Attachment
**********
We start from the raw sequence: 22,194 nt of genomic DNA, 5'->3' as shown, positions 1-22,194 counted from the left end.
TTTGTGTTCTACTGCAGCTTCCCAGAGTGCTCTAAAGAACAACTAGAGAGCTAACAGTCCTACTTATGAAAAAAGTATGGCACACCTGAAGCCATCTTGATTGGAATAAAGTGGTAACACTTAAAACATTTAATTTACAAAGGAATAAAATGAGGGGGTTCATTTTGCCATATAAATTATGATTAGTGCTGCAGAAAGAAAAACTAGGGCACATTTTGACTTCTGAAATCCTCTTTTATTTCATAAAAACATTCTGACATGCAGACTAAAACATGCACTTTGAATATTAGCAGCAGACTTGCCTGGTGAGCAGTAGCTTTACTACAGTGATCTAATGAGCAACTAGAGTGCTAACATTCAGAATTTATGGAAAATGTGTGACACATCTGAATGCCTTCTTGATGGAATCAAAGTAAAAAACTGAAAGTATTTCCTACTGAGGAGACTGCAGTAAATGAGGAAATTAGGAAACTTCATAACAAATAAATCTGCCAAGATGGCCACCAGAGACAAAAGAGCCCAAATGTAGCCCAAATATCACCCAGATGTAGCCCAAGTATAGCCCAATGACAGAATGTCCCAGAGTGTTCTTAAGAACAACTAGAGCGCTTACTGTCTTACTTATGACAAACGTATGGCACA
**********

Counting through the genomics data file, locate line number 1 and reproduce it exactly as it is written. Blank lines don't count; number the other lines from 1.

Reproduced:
We start from the raw sequence: 22,194 nt of genomic DNA, 5'->3' as shown, positions 1-22,194 counted from the left end.